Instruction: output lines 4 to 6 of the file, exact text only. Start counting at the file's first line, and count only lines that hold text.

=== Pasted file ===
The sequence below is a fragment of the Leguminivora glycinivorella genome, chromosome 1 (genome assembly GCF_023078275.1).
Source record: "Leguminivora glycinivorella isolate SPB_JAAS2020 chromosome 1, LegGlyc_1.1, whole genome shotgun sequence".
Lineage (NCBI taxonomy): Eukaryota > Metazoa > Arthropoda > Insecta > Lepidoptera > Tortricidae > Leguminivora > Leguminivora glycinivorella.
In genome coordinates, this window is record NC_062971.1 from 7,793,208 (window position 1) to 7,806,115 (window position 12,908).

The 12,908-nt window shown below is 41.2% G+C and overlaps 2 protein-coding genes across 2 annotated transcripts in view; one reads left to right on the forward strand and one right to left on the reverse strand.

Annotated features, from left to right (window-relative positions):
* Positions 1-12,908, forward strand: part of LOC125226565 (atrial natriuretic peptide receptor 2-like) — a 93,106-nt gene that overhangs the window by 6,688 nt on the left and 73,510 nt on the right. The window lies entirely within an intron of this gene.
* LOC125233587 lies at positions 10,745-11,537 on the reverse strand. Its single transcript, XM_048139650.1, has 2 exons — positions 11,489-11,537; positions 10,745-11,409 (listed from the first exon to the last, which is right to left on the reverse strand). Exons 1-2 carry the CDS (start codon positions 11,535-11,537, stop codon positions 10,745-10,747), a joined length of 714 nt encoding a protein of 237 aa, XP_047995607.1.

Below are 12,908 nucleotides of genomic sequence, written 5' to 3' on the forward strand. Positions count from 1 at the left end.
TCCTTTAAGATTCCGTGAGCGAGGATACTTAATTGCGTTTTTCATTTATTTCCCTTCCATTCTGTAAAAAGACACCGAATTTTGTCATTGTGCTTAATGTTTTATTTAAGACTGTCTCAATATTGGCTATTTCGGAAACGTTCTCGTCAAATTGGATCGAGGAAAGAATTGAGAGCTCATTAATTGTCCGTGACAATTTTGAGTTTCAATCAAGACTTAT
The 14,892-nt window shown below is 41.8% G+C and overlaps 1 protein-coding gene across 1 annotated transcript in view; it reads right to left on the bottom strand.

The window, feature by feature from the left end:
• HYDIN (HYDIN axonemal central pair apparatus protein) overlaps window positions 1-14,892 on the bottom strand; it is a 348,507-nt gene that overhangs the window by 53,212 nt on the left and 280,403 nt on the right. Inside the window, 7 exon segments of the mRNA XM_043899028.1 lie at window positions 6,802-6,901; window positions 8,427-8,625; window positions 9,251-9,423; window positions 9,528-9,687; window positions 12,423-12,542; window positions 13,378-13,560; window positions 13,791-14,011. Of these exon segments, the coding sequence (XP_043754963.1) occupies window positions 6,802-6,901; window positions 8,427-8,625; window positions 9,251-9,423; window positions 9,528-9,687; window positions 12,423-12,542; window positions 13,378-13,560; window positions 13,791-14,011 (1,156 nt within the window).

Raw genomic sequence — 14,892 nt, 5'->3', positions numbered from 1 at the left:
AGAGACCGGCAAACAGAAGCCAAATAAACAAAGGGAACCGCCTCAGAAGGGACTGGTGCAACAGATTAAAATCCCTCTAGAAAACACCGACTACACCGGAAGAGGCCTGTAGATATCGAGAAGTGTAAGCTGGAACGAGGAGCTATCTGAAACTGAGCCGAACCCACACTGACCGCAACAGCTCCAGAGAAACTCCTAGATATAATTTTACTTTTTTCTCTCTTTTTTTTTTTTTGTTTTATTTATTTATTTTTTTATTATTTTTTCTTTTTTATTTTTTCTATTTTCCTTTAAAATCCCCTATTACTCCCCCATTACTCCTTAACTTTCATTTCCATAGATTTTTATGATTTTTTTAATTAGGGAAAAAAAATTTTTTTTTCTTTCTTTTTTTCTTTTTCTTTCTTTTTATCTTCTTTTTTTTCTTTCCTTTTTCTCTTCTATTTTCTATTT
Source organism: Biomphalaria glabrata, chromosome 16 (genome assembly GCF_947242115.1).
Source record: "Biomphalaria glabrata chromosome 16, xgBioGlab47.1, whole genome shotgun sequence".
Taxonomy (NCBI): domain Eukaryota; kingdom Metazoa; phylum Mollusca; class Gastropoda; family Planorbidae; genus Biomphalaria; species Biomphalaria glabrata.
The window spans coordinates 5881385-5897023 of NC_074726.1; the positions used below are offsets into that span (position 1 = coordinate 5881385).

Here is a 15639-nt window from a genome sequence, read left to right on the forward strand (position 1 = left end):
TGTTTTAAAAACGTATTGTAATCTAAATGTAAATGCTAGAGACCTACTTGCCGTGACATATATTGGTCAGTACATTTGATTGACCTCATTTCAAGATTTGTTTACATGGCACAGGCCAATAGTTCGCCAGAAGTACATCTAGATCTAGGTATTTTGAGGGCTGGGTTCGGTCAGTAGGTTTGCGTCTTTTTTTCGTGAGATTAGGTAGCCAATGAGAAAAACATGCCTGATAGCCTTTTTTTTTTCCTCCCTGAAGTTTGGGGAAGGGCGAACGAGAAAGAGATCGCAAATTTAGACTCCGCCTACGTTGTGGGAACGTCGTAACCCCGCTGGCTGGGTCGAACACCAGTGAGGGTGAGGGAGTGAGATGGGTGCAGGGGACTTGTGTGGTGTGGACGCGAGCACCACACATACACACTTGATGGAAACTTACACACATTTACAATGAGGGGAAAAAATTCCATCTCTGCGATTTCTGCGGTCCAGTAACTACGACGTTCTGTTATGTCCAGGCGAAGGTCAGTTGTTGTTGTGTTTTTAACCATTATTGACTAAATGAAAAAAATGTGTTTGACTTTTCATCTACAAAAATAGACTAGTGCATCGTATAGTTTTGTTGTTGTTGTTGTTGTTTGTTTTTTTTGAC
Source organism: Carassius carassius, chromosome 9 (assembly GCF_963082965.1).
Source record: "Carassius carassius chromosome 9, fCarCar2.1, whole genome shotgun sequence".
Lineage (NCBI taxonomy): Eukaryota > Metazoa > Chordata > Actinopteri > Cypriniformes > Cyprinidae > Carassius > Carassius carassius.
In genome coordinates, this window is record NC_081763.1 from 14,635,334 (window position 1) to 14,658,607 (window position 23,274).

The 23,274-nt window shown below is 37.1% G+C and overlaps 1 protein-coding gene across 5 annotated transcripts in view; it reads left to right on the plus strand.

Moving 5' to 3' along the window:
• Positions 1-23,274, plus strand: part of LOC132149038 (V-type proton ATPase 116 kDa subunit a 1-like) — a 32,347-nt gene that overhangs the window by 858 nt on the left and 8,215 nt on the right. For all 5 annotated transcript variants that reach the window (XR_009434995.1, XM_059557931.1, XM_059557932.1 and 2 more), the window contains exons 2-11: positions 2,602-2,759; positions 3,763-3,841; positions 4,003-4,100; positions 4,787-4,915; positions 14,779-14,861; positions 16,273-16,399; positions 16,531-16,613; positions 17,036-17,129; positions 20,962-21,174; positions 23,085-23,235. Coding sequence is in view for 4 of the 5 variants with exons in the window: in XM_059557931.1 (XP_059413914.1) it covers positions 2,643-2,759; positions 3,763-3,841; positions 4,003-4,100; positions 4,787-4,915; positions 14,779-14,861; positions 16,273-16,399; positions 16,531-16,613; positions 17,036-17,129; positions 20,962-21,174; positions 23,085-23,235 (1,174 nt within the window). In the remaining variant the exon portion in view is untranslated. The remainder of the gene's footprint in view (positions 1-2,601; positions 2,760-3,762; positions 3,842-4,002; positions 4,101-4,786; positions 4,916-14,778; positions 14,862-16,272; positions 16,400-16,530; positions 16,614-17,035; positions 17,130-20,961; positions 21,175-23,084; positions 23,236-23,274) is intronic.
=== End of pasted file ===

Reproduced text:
In genome coordinates, this window is record NC_062971.1 from 7,793,208 (window position 1) to 7,806,115 (window position 12,908).

The 12,908-nt window shown below is 41.2% G+C and overlaps 2 protein-coding genes across 2 annotated transcripts in view; one reads left to right on the forward strand and one right to left on the reverse strand.

Annotated features, from left to right (window-relative positions):